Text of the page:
The role of facial contact in infection control: Renewed import in the age of coronavirus

Paul A. Christensen, Joseph R. Anton, Canivan R. Anton, Mary R. Schwartz, Rose C. Anton

Research output: Contribution to journalArticlepeer-review

2 Scopus citations


Background: Decreasing facial contact takes on new urgency as society tries to stem the tide of COVID-19 spread. A better understanding of the pervasiveness of facial contact in social settings is required in order to then take steps to mitigate the action. Methods: YouTube videos of random individuals were included in a behavioral observation study to document rates of contact to the eyes, nose, and mouth area. Factors including age, sex, the presence of eyewear or facial hair, distraction and fatigue were analyzed as possible contributing factors that increase likelihood of facial contact. Results: The median rate of facial contact was 22 contacts per hour. Men had a significantly higher rate of facial contact compared to women. Age, glasses, and presence of facial hair were not contributing factors. The mouth was the most frequently observed site of contact. Fatigue and distraction may increase rates of facial contact. Conclusions: Changing personal behavior is a simple and cost-effective action that can be employed to reduce one's risk of acquiring an infectious disease. This study indicates that there are societal differences that put some individuals at higher risk of contracting infectious disease than others.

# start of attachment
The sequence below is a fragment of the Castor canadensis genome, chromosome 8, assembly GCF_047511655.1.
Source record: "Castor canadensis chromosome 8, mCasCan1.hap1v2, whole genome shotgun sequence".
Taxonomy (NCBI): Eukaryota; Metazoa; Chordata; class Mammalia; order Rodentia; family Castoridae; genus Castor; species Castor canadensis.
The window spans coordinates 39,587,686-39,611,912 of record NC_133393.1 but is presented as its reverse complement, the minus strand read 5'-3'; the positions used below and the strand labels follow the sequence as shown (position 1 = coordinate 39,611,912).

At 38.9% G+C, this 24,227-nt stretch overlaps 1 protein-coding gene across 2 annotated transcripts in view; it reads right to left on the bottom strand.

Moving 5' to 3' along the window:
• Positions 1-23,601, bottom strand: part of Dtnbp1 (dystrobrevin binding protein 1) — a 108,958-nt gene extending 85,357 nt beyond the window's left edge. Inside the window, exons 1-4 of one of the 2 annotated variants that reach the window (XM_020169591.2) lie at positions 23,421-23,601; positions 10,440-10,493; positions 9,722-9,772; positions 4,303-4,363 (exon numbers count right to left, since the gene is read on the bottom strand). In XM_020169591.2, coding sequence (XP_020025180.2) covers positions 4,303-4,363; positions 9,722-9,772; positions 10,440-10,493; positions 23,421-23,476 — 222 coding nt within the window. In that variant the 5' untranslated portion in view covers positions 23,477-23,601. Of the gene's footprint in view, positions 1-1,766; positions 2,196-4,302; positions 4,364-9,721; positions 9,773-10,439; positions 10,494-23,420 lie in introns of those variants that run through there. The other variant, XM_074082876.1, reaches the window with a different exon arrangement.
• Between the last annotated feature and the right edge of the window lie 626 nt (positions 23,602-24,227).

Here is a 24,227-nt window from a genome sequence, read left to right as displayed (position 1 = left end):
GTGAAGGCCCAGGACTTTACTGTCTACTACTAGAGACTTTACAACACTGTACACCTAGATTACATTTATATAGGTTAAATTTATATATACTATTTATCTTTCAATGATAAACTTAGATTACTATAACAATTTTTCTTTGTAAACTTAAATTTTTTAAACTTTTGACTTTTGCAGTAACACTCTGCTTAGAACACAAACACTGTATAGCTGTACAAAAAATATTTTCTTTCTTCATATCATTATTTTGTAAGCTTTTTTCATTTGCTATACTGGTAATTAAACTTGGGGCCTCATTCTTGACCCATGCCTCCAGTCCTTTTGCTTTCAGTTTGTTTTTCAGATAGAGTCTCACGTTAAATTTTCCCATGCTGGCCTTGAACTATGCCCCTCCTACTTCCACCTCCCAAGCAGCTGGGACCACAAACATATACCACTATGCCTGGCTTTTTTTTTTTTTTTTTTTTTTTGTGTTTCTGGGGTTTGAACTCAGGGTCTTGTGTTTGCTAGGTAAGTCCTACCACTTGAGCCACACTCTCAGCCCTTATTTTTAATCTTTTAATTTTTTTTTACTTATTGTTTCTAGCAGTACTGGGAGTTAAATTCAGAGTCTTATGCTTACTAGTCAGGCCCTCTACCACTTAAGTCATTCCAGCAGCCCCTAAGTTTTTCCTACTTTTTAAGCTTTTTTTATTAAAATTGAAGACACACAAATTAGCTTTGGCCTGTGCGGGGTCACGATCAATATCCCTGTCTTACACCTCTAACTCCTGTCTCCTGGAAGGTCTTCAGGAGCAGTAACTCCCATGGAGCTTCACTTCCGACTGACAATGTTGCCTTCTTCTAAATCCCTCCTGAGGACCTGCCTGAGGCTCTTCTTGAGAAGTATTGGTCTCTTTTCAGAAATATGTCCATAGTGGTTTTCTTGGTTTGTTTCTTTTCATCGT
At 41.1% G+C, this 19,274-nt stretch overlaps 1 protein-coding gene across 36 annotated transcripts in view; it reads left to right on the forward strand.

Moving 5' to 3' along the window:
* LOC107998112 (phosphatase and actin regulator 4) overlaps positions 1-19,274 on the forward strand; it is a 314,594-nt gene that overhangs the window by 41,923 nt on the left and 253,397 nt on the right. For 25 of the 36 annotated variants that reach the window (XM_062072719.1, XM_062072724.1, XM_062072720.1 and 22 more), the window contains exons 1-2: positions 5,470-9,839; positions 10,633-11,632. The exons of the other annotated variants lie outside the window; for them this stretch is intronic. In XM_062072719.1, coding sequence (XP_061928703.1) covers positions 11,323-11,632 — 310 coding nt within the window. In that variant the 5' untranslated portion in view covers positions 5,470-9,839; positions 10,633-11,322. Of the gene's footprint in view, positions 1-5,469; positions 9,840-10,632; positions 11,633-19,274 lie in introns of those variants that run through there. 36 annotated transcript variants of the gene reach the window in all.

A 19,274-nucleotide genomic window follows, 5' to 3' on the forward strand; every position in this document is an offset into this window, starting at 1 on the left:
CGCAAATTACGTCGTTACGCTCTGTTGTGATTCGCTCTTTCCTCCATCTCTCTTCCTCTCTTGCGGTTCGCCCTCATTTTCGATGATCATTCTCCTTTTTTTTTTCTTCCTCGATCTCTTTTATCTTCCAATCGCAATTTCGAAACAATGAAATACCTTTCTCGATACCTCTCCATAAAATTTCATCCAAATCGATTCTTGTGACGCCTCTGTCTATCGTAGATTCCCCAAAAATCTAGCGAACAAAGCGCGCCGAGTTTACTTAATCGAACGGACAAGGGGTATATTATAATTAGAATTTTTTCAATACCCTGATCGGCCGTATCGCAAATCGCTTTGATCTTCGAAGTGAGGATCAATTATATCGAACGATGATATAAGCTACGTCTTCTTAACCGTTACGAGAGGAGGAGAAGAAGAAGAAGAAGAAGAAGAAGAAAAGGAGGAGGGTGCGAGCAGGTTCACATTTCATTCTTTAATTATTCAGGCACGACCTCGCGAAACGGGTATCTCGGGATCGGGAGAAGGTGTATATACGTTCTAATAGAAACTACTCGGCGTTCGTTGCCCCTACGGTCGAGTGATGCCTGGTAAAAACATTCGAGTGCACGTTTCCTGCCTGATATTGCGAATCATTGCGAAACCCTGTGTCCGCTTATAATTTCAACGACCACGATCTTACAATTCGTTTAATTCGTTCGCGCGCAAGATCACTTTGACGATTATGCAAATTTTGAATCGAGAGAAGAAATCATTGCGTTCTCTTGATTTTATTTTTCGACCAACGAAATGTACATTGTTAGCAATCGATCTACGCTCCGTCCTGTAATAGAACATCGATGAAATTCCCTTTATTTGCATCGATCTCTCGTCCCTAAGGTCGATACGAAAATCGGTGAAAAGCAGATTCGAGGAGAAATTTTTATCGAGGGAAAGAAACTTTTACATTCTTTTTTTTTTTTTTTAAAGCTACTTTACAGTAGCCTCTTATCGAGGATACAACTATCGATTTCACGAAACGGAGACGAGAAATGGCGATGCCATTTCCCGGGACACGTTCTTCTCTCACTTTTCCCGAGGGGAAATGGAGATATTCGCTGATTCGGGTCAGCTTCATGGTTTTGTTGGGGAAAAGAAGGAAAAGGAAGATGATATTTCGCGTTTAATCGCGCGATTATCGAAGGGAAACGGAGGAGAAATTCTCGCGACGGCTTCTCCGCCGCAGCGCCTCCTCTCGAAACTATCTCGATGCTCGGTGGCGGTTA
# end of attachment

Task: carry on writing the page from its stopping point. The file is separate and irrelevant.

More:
Original languageEnglish (US)
Pages (from-to)663-673
Number of pages11
JournalAmerican Journal of Infection Control
Issue number6
Early online dateNov 4 2020
StateE-pub ahead of print - Nov 4 2020


  • Hand hygiene
  • Hand-to-face contact
  • Infection transmission

ASJC Scopus subject areas

  • Epidemiology
  • Health Policy
  • Public Health, Environmental and Occupational Health
  • Infectious Diseases


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